Christian Inscriptions in the Irish Language, Volume 2

Front Cover
Margaret Stokes
printed at the University Press, for the Royal Historical and Archaeological Association of Ireland, 1878 - Art - 86 pages
 

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Page 155 - Nor do not saw the air too much with your hand, thus, but use all gently ; for in the very torrent, tempest, and, as I may say, the whirlwind of passion, you must acquire and beget a temperance that may give it smoothness.
Page 171 - And when they had sung an hymn they went out into the mount of Olives. And Jesus saith unto them, All ye shall be offended because of me this night: for it is written, I will smite the shepherd, and the sheep shall be scattered. But, after that I am risen, I will go before you into Galilee.
Page 37 - Series), pp. 40-3. of her, throughout her breadth and generally ; and they ravaged her chieftainries, and her privileged churches, and her sanctuaries, and they rent her shrines and her reliquaries and her books.
Page 156 - They loosed their curse against the king; They cursed him in his flesh and bones; And daily in their mystic ring They turn'd the maledictive stones...
Page 144 - No effort hitherto made to transcribe any one page of this book has the perfection of execution and rich harmony of colour which belongs to this wonderful book. It is no exaggeration to say that, as with the microscopic works of nature, the stronger the magnifying power brought to bear upon it, the more is this perfection seen.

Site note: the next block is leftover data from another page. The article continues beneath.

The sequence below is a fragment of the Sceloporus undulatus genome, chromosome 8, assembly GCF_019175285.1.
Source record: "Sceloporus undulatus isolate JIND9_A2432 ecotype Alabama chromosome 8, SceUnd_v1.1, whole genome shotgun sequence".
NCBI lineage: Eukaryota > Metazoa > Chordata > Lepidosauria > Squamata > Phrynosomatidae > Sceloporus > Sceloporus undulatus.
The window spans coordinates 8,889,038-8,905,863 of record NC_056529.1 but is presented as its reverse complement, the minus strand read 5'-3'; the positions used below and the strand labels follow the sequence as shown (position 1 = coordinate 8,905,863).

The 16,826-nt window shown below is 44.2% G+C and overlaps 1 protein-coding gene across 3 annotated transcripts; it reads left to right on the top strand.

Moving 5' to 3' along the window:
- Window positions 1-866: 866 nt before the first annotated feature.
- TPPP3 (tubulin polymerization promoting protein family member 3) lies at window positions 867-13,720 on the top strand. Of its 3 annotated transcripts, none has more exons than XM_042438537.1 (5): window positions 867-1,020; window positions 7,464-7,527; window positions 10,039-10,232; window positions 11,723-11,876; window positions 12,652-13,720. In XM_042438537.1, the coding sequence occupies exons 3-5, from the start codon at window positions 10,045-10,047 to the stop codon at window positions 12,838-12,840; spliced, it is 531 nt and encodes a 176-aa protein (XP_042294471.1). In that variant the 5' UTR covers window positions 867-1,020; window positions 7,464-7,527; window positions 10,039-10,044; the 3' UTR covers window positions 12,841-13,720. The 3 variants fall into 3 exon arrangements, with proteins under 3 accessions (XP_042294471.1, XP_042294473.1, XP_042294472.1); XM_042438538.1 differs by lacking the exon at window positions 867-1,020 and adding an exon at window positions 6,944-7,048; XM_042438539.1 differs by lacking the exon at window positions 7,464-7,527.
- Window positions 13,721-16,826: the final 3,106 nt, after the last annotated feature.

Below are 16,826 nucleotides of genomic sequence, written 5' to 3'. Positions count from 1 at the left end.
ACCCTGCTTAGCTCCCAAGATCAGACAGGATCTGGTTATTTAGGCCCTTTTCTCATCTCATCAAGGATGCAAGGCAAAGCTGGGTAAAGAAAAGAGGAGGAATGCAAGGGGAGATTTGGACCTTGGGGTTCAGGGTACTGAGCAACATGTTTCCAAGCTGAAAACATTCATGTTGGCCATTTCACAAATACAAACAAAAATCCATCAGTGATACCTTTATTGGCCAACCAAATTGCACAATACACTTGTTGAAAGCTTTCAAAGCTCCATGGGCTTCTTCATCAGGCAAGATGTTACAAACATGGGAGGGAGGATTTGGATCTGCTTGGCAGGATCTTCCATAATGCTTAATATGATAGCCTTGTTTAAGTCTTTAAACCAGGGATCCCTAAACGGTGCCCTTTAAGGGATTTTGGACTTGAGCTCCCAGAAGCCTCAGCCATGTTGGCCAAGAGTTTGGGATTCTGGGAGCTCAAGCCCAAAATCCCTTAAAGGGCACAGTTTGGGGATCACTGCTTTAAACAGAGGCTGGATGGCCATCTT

Page 21 - ... edifices, a knowledge of which must necessarily have been imparted to them by the crowds of foreign ecclesiastics, Egyptian, Roman, Italian, French, British, and Saxon, who flocked to Ireland as a place of refuge in the fifth and sixth centuries ? Of such immigration there cannot possibly exist a doubt ; for, not to speak of the great number of foreigners who were disciples of St. Patrick, and of whom the names are preserved in the most ancient Lives of that saint, nor of the evidences of the...
Page 152 - I trembled when He embraced me, Yet dared I not to bow earthwards — Fall to the bosom of the ground, But I was compelled to stand fast. A cross was I reared, I raised the powerful King, The Lord of the heavens, I dared not fall down, They pierced me with dark nails.
Page 66 - Annals ' as having been connected with Monasterboice— one an abbot, who died in the year 844, and the other in the year 924 — " so that it must be a matter of some uncertainty to which of these the erection of the cross should be ascribed.
Page 127 - ... and not fused into them ; they are rather mosaics than enamels. This variety is essentially Oriental, and appears not to have been at all practised in Gaul, where, undoubtedly, true enamels were made anterior to the Roman domination, and when they were not used apparently in Rome or Greece.
Page 162 - The chalice does not appear to have been so essential a portion of the furniture of the primitive Irish church as the bell, the crosier, and the book, so often enumerated as the gifts or bequests of the founder. One of the few notices we have met with of chalices is that legend in the " Life of St. Patrick " which states that, when Ailill, his servant, required of him sacred vessels for the service of his church, then, " the holy prelate, divinely instructed, pointed out to the presbyter, in a certain...

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